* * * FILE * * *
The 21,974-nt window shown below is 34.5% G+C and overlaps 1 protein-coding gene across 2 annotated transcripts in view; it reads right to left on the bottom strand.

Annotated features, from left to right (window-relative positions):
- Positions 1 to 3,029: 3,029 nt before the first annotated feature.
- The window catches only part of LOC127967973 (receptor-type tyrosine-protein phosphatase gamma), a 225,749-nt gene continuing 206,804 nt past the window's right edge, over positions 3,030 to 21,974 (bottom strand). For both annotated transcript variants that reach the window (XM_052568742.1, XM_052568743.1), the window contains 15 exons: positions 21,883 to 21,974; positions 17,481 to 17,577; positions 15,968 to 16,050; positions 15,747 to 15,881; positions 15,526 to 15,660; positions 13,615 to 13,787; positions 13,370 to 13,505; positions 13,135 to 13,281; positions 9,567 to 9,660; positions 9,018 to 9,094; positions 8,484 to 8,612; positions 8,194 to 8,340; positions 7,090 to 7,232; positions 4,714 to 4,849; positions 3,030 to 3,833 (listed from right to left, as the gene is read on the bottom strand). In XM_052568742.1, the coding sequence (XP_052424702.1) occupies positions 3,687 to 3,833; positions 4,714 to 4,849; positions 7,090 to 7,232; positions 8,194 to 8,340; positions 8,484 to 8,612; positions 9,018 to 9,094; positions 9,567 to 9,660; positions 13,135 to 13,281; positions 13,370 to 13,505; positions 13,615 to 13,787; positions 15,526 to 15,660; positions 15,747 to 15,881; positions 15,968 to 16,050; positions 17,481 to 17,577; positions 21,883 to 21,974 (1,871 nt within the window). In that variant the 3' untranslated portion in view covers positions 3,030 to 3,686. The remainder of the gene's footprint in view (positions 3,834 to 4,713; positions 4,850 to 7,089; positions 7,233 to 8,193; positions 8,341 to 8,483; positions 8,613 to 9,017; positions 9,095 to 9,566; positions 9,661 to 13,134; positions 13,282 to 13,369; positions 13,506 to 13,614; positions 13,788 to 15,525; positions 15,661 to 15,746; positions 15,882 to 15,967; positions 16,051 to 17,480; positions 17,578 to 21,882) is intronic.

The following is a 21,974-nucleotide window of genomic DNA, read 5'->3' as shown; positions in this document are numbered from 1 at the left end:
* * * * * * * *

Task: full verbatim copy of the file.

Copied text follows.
The 21,974-nt window shown below is 34.5% G+C and overlaps 1 protein-coding gene across 2 annotated transcripts in view; it reads right to left on the bottom strand.

Annotated features, from left to right (window-relative positions):
- Positions 1 to 3,029: 3,029 nt before the first annotated feature.
- The window catches only part of LOC127967973 (receptor-type tyrosine-protein phosphatase gamma), a 225,749-nt gene continuing 206,804 nt past the window's right edge, over positions 3,030 to 21,974 (bottom strand). For both annotated transcript variants that reach the window (XM_052568742.1, XM_052568743.1), the window contains 15 exons: positions 21,883 to 21,974; positions 17,481 to 17,577; positions 15,968 to 16,050; positions 15,747 to 15,881; positions 15,526 to 15,660; positions 13,615 to 13,787; positions 13,370 to 13,505; positions 13,135 to 13,281; positions 9,567 to 9,660; positions 9,018 to 9,094; positions 8,484 to 8,612; positions 8,194 to 8,340; positions 7,090 to 7,232; positions 4,714 to 4,849; positions 3,030 to 3,833 (listed from right to left, as the gene is read on the bottom strand). In XM_052568742.1, the coding sequence (XP_052424702.1) occupies positions 3,687 to 3,833; positions 4,714 to 4,849; positions 7,090 to 7,232; positions 8,194 to 8,340; positions 8,484 to 8,612; positions 9,018 to 9,094; positions 9,567 to 9,660; positions 13,135 to 13,281; positions 13,370 to 13,505; positions 13,615 to 13,787; positions 15,526 to 15,660; positions 15,747 to 15,881; positions 15,968 to 16,050; positions 17,481 to 17,577; positions 21,883 to 21,974 (1,871 nt within the window). In that variant the 3' untranslated portion in view covers positions 3,030 to 3,686. The remainder of the gene's footprint in view (positions 3,834 to 4,713; positions 4,850 to 7,089; positions 7,233 to 8,193; positions 8,341 to 8,483; positions 8,613 to 9,017; positions 9,095 to 9,566; positions 9,661 to 13,134; positions 13,282 to 13,369; positions 13,506 to 13,614; positions 13,788 to 15,525; positions 15,661 to 15,746; positions 15,882 to 15,967; positions 16,051 to 17,480; positions 17,578 to 21,882) is intronic.

The following is a 21,974-nucleotide window of genomic DNA, read 5'->3' as shown; positions in this document are numbered from 1 at the left end: